(August 2010) This Mosque is unusual – in two senses: for one, it represents a novel development in the traditional Muslim House of Worship architecture, and secondly it also accommodates worship space for Christians and Jews. To the point: no priest or rabbi
holds service there, but the space is open to members of the faith, who want to meet in the Mosque.
The Mosque is a backdrop of the Bilkent University in Ankara and practically an integral part of it. The University prides itself as a modern and open place for students from all over the world.
The name of the Mosque is Doğramacızade Ali Pasa, named after the Turkish academic and founding President of the Council of Higher Education of Turkey, Ihsan Doğramacı who also founded Bildent University and sponsored the Mosque, completed in 2008. Doğramacı died in 2010 at the age of 93 and was laid to rest on the Mosque grounds.
The interior of the prayer area is nearly devoid of traditional Islamic ornaments. The walls and ceiling are made of plane Kufeki-limestone with little décor allowing the space to come into its own actually accentuating the effect.
The glass dome is intricately designed, allowing for a gamut of moods under sunlight and moonshine. „Through use of architectural elements of space and material the building sets out to establish, once again, the delicate balance between a soul’s humbleness against infinite time and cosmos with the finite desire for joy of life in this existence“, according to the planners from SFMM architects – transcendental architecture, so to speak.
The Minaret is made of Denizli-Travertin, as is the façade. For the court, granite was used and marble was implemented for the ablution facilities. All natural stone was quarried in Turkey. The pulpit or Minbar and the Mihrab indicating the direction for prayer to Mecca are made of wood accentuating the sleek elegance of the building.
Of course the multi-religious aspiration of the project gave cause to some critique, as it was feared that the worship space for Christians could further Christian cause. The question was raised as to the reason for establishing worship space for believers of other faiths, if there were none present. But supporters were quick to point out that Islam had a tradition of tolerance: at the turn of the 19th to the 20th century it was the norm to establish Mosques, Orthodox Churches and Synagogues side by side next to hospitals and rehabilitation centres not only in Constantinople but also in other cities.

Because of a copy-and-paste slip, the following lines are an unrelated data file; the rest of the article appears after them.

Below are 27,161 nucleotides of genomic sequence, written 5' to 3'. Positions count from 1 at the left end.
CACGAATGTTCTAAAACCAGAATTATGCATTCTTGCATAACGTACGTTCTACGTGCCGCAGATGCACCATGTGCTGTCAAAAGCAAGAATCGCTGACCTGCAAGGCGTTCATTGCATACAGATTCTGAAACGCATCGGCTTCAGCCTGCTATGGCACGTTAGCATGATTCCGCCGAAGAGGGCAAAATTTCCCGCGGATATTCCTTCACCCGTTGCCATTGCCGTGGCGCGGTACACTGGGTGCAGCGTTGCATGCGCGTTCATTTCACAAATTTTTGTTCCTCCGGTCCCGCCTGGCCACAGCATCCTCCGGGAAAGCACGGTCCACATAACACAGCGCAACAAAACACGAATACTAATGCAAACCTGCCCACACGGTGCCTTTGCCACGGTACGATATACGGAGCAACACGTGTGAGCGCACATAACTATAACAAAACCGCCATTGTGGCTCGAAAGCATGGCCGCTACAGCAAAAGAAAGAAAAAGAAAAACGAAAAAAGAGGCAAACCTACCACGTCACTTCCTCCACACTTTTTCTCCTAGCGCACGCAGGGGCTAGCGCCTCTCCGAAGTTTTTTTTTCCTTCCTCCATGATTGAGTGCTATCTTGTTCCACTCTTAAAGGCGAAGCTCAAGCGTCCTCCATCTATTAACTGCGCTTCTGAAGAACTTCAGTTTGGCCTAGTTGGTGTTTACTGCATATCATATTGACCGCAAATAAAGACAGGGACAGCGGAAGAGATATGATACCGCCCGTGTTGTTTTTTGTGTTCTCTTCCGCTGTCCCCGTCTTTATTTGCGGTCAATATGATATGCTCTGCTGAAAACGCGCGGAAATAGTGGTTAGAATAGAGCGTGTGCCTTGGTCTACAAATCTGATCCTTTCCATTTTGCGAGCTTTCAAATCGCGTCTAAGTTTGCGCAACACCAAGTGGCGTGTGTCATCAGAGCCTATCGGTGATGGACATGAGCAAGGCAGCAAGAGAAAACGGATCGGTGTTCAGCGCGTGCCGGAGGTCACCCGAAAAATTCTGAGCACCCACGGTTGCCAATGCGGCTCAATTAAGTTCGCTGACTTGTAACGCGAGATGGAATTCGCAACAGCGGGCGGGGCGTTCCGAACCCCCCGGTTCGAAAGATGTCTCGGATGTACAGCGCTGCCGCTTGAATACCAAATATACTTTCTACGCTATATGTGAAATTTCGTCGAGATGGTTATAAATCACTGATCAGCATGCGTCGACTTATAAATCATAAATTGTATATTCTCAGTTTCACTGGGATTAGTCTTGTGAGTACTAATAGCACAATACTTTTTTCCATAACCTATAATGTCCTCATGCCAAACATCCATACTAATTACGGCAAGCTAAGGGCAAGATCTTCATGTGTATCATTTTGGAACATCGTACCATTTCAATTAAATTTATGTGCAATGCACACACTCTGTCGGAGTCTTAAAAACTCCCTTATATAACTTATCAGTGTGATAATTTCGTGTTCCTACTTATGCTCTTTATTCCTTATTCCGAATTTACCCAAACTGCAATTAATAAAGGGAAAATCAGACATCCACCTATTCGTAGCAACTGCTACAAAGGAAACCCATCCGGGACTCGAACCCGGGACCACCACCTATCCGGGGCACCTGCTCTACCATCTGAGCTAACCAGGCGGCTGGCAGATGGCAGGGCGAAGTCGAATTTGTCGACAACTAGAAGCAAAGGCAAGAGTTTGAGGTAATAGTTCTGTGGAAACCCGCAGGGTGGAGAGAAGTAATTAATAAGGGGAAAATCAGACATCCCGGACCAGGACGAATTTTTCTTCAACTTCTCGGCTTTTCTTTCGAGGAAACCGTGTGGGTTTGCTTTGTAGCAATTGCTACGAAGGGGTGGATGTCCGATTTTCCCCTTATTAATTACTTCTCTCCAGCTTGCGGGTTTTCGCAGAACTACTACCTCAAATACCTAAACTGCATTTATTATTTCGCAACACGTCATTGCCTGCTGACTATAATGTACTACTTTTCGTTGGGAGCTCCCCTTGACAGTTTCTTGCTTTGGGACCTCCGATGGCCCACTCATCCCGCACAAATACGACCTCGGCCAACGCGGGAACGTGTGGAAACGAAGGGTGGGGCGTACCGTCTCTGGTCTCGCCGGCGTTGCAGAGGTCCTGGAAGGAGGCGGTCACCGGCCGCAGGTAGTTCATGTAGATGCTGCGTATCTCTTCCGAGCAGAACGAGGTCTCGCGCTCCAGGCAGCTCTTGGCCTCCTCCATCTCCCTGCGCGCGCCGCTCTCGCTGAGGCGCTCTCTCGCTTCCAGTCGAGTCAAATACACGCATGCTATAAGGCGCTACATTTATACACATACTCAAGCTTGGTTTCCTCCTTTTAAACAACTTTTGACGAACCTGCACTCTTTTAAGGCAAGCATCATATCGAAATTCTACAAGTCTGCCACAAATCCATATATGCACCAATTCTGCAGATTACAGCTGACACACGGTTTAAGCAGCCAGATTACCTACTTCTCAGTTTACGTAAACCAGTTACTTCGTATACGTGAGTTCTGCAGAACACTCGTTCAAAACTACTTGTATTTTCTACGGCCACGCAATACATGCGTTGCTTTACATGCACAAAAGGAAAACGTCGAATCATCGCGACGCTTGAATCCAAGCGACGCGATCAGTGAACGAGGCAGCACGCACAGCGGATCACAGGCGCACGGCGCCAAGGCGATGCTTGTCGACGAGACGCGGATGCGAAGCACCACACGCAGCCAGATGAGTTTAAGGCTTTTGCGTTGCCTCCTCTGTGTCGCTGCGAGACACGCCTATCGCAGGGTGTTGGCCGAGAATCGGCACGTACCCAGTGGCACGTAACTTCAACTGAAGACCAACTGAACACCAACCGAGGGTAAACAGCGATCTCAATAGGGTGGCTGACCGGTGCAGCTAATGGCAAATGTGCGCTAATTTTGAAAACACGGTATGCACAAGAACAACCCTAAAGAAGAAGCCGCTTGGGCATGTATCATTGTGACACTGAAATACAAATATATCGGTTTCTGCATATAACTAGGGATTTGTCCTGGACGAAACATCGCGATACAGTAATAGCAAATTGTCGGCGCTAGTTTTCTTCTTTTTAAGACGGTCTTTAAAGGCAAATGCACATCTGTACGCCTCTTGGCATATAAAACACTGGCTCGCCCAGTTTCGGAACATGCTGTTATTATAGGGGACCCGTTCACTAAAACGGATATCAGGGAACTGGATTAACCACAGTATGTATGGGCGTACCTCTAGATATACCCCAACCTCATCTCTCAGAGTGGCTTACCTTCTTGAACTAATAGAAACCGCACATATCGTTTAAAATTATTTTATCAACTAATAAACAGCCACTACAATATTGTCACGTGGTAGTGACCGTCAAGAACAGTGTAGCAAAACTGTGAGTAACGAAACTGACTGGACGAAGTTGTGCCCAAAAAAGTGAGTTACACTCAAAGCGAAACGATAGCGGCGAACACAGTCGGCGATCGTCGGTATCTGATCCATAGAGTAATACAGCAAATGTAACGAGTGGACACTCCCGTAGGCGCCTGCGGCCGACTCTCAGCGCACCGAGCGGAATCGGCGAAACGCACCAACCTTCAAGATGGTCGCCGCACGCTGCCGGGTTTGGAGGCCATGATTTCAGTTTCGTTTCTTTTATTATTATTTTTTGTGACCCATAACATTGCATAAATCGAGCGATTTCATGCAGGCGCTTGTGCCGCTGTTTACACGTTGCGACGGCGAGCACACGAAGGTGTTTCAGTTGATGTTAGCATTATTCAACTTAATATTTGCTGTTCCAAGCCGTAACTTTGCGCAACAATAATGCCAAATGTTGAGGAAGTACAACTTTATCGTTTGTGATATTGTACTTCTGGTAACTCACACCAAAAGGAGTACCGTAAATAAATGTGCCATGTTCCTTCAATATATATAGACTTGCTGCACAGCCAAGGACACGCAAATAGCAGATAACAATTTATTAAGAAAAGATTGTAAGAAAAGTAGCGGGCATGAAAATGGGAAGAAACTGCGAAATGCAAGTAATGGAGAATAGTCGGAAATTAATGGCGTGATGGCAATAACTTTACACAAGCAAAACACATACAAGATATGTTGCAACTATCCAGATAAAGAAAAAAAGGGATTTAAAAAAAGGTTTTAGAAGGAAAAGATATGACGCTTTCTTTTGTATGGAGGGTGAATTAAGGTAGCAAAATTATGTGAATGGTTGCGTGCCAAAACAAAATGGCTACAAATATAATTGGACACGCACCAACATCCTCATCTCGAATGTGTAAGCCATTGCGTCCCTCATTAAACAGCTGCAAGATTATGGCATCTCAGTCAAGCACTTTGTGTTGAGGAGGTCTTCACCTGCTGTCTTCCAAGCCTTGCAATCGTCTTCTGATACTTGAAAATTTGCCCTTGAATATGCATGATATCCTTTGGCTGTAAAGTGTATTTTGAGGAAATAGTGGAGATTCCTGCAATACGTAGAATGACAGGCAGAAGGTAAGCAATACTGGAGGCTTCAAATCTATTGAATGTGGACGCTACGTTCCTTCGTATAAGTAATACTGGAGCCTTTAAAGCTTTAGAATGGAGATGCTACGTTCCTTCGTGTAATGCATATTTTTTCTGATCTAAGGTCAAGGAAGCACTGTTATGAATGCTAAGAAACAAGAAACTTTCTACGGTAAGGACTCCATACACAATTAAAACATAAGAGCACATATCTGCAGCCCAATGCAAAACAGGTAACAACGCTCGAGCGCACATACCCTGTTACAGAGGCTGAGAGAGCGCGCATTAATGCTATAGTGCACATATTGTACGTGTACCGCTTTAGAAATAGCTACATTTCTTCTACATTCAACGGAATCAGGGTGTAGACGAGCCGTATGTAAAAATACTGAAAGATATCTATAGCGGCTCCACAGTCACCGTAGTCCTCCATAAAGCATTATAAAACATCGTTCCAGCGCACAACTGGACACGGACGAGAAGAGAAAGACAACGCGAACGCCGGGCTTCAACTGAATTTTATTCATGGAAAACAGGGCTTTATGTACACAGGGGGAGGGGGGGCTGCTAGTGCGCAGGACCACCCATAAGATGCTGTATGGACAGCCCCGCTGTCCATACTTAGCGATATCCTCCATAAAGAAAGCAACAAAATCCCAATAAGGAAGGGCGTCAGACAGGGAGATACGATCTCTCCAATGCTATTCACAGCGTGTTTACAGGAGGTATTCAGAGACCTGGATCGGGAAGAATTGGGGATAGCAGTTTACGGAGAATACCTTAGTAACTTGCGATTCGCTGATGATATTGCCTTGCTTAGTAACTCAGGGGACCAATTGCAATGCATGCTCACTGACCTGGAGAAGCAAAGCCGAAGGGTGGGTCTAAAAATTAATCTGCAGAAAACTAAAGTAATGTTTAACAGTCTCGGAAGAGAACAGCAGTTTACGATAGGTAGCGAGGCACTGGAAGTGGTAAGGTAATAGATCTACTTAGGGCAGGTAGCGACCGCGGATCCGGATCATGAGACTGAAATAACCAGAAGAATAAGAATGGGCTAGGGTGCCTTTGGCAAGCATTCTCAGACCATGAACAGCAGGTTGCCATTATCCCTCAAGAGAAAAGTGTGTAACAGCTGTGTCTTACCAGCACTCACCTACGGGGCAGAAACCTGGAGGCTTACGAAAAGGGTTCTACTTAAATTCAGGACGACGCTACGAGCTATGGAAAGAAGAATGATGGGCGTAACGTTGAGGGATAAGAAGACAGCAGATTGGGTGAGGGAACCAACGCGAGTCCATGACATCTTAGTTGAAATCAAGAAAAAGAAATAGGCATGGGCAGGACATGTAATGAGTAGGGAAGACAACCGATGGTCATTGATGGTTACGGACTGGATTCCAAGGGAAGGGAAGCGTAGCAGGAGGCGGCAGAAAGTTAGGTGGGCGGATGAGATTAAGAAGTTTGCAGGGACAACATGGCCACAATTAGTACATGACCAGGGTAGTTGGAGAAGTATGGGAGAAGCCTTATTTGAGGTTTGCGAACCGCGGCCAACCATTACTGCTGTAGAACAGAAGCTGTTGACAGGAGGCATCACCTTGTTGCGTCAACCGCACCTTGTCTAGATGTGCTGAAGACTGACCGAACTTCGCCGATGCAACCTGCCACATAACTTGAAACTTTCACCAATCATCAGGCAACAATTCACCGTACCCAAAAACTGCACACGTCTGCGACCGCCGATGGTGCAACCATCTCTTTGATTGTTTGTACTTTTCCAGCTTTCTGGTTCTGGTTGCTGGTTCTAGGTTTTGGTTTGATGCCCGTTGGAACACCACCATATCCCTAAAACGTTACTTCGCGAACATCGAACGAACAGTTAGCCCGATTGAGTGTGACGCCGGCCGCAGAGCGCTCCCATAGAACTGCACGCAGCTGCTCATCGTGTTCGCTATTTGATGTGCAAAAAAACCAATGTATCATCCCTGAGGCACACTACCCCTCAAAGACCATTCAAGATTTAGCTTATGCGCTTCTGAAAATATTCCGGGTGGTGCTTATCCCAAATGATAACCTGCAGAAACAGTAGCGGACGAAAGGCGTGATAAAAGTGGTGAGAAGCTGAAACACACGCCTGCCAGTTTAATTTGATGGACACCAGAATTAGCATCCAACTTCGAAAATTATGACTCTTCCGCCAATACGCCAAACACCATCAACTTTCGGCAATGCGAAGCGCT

New Mosque in Berlin
Berlin, too, now boasts a Mosque worth seeing. Built in Kreuzberg it is most inconspicuous – at least from outside: the façade is made of Spanish sandstone and could just as well be the front of a shopping centre. It also has four small minarets instead of one large one. The Minbar and the Mihrab deserve special mention: they were made in China and transported in dismantled – „as the project was financed by donations only, we had to be very mindful of the costs“, according to Birol Urçan of the Islamic Foundation for Benevolent Projects, responsible for the project.
But Turkish and Greek marble were also implemented. Granite gives the accent to the ablution facilities in the lower level. The interior is richly decorated in plaster ornaments. Specialized stuccoers from Spain were hired for the task. Günter Barnstedt and Mohamad Miri were the architects responsible for construction and design.
The House of Worship bearing the name Omar Ibn Al-Khattab Mosque is the heart of the Maschari Centre, which the foundation hopes will become a meeting place for all citizens of Kreuzberg and its surrounding areas. „Our house is open to all including non-believers“, says Uçan.
It is his aim to offer vocational counselling in cooperation with the local employment agency and German-language courses under the auspices of the community college to name but two projects. Parts of the centre are ear-marked for commercial use such as a restaurant and shops.
Men and women worship together in the Kreuzberg Mosque, men at the front and women in the rear of the prayer room just like in Mecca, Medina and Al-Aqua-Mosque in Jerusalem.
There was practically no protest voiced against the project built near the Görlitzer Station in contrast to a project in the area of Berlin-Heinersdorf where strong protests were voiced against the building of a mosque locally.
Also worth seeing is a recently completed mosque in the Bavarian town of Penzberg erected under the auspices of the Islamic Forum (German).
Omar Ibn Al-Khattab Mosque (German)